Justice League: The Flashpoint Paradox
Warner Bros. Animation / DC Entertainment
Directed by Jay Oliva
Written by Jim Krieg
Based on Flashpoint by Geoff Johns and Andy Kubert
Starring: Justin Chambers (Barry Allen / The Flash), Kevin McKidd (Thomas Wayne / Batman), Michael B. Jordan (Victor Stone / Cyborg), C. Thomas Howell (Eobard Thawne / Professor Zoom), Nathan Fillion (Hal Jordan / Green Lantern), Ron Perlman (Slade Wilson / Deathstroke), Kevin Conroy (Bruce Wayne / Batman), Dana Delany (Lois Lane), Cary Elwes (Aquaman), Vanessa Marshall (Wonder Woman), Danny Huston (General Sam Lane), Sam Daly (Superman)
It’s been a momentous week for the Flash, what with news of a live action series in development at the CW and a truly terrific Flash Annual from Brian Buccellato, Sami Basri, Nicole Dubuc and Cully Hamner. It also the release of Barry’s first big role in a DC Entertainment animated feature with Justice League: The Flashpoint Paradox. Charming Grey’s Anatomy alum Justin Chambers capably dons the golden booties, but his debut sprint is beset by too many structural hurdles in this muddled adaptation of an admittedly flawed comics event.
Flashpoint was never my favorite Goeff Johns story, probably because the level of communication between writers at the big publisher never really afforded any kind of cohesion in a jam session of this hurly burly scope. Historically, these tie-ins were also heaved out during a time when many of DC’s top talents were already hard at work on the early issues of the New 52 catalog, leaving the scripting of several Flashpoint mini series to first-timers and editors. It was certainly an ambitious event, but then so was the Children’s Crusade. That’s harsh, probably. Several trappings of the Flashpoint narrative, from a sea-fairing Deathstroke and the delightfully bizarre Canterbury Cricket, to Lois Lane working as a resistance fighter in the fallout of Aquaman and Wonder Woman’s doomed dalliance, all make for thrilling Elseworld escapades. Unfortunately, it was a bona fide mixed bag that only feels murkier as a 75 minute feature. Flash, Cyborg and Thomas “Batman” Wayne’s quest to find this alternate reality’s Superman, the through line for this yellow brick road story, frequently gets lost in all the schizophrenic pans left and right to the tangental conflicts. Casting Barry’s evolving memories as the lens for all this overzealous world building makes little sense, and as a result the Flashpoint reality comes off as busy rather than rich. Simply put, there’s too much material begging for our interest.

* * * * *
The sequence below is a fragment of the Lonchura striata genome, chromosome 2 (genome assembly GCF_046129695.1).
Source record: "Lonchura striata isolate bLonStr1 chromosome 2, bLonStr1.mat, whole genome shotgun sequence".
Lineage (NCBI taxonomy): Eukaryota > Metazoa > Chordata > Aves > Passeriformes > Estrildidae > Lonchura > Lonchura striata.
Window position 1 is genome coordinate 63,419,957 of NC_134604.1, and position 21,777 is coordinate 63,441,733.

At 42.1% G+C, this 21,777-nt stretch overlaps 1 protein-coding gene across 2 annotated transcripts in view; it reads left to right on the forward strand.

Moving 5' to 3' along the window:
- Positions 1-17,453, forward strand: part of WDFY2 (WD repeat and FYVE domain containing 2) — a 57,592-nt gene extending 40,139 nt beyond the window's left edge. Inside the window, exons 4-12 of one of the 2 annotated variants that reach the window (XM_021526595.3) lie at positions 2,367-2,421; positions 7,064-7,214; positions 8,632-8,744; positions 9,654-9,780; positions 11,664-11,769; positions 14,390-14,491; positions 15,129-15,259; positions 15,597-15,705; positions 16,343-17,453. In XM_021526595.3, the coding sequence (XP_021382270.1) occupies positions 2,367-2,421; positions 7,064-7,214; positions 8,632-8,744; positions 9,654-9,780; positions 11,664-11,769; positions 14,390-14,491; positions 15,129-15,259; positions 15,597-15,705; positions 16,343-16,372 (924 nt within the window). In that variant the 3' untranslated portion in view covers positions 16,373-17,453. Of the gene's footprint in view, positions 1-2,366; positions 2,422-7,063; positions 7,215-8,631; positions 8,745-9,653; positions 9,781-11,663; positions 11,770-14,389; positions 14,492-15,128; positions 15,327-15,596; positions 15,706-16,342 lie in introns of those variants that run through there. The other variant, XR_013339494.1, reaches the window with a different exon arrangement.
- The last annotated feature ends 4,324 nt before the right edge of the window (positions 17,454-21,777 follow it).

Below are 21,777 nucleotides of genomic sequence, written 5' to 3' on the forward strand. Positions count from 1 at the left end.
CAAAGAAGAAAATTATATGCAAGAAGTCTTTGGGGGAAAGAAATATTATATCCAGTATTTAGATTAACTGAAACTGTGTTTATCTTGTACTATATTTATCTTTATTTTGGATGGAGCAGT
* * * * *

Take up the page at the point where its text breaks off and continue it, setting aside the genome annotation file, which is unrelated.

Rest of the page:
Worse, some of the bigger moments, Barry deducing Flashpoint Batman’s true identity for example, read as dishonest because sufficient screen time wasn’t allotted. It’s like watching the “Previously On…” recap package at the head of a TV drama’s season finale. “Bwuh?”
That’s not to say it’s a total wash. Fortunately or, really, unfortunately, The Flashpoint Paradox offers some of the direct-to-video line’s slickest character models and animation, especially during action set pieces. The mature anime influence hasn’t been felt so acutely since the Green Lantern: Emerald Knights anthology, or perhaps even earlier with Batman: Gotham Knights. The ocean battle atop Deathstroke’s ship and the closing melee between, well, everybody, look particularly impressive and fluid. An early rooftop fight between Batman and Yo-yo also makes excellent use of sound. It’s a visual style I particularly enjoy, but even I was put off by some of the more severe character models. Thomas Wayne, Professor Zoom and Flashpoint Aquaman suffer from curious bee-stung jowls. Then again, the severity often works in the film’s favor, as with the ghoulishly gaunt Flashpoint Superman. The very image is downright haunting, and it adds to a truly unnerving third act.
The filmmakers present a grim vision of the DC Universe as it could have been, an appropriately scary and violent world. Their success in this endeavor serves as a double edged sword of course. I was deeply affected and convinced that Barry needed to remedy this dire status quo, but it’s such an accomplished feat that I’m reluctant to revisit this movie any time soon. It’s the Requiem for a Dream conundrum.
Then again, I may enjoy the prologue caper featuring Flash and the Justice League as they take on my beloved Flash rogues, then shut off the feature before the main titles hit. Or at least skip to the wonderful final moment between Bruce and Barry.
(out of 5)